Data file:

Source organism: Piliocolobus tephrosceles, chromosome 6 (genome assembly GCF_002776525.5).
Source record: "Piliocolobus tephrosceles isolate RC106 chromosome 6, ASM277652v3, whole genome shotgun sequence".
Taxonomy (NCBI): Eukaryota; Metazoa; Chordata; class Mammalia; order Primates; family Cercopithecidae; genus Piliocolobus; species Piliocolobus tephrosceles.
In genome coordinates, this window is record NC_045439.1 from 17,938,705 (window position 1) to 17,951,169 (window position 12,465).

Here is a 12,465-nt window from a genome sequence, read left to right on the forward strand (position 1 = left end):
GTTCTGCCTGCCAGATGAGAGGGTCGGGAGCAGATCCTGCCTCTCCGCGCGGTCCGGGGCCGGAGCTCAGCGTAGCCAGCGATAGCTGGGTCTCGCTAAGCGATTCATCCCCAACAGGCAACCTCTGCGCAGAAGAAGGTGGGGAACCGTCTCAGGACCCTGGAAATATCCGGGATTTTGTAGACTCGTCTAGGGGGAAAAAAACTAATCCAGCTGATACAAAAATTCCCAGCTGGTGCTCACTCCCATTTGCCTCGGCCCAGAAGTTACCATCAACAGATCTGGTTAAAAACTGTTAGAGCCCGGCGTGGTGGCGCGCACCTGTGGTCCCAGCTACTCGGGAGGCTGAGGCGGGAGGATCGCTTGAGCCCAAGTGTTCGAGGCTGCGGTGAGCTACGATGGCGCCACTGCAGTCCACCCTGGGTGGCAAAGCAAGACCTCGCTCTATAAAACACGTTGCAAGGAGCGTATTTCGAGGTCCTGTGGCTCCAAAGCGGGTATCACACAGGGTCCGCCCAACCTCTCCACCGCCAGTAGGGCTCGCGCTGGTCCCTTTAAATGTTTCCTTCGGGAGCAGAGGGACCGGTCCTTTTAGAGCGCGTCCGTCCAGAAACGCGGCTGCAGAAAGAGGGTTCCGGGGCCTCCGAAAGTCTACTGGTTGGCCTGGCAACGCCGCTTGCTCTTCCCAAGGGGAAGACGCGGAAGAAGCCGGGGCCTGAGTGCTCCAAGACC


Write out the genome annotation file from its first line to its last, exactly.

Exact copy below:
Source organism: Piliocolobus tephrosceles, chromosome 6 (genome assembly GCF_002776525.5).
Source record: "Piliocolobus tephrosceles isolate RC106 chromosome 6, ASM277652v3, whole genome shotgun sequence".
Taxonomy (NCBI): Eukaryota; Metazoa; Chordata; class Mammalia; order Primates; family Cercopithecidae; genus Piliocolobus; species Piliocolobus tephrosceles.
In genome coordinates, this window is record NC_045439.1 from 17,938,705 (window position 1) to 17,951,169 (window position 12,465).

Here is a 12,465-nt window from a genome sequence, read left to right on the forward strand (position 1 = left end):
GTTCTGCCTGCCAGATGAGAGGGTCGGGAGCAGATCCTGCCTCTCCGCGCGGTCCGGGGCCGGAGCTCAGCGTAGCCAGCGATAGCTGGGTCTCGCTAAGCGATTCATCCCCAACAGGCAACCTCTGCGCAGAAGAAGGTGGGGAACCGTCTCAGGACCCTGGAAATATCCGGGATTTTGTAGACTCGTCTAGGGGGAAAAAAACTAATCCAGCTGATACAAAAATTCCCAGCTGGTGCTCACTCCCATTTGCCTCGGCCCAGAAGTTACCATCAACAGATCTGGTTAAAAACTGTTAGAGCCCGGCGTGGTGGCGCGCACCTGTGGTCCCAGCTACTCGGGAGGCTGAGGCGGGAGGATCGCTTGAGCCCAAGTGTTCGAGGCTGCGGTGAGCTACGATGGCGCCACTGCAGTCCACCCTGGGTGGCAAAGCAAGACCTCGCTCTATAAAACACGTTGCAAGGAGCGTATTTCGAGGTCCTGTGGCTCCAAAGCGGGTATCACACAGGGTCCGCCCAACCTCTCCACCGCCAGTAGGGCTCGCGCTGGTCCCTTTAAATGTTTCCTTCGGGAGCAGAGGGACCGGTCCTTTTAGAGCGCGTCCGTCCAGAAACGCGGCTGCAGAAAGAGGGTTCCGGGGCCTCCGAAAGTCTACTGGTTGGCCTGGCAACGCCGCTTGCTCTTCCCAAGGGGAAGACGCGGAAGAAGCCGGGGCCTGAGTGCTCCAAGACC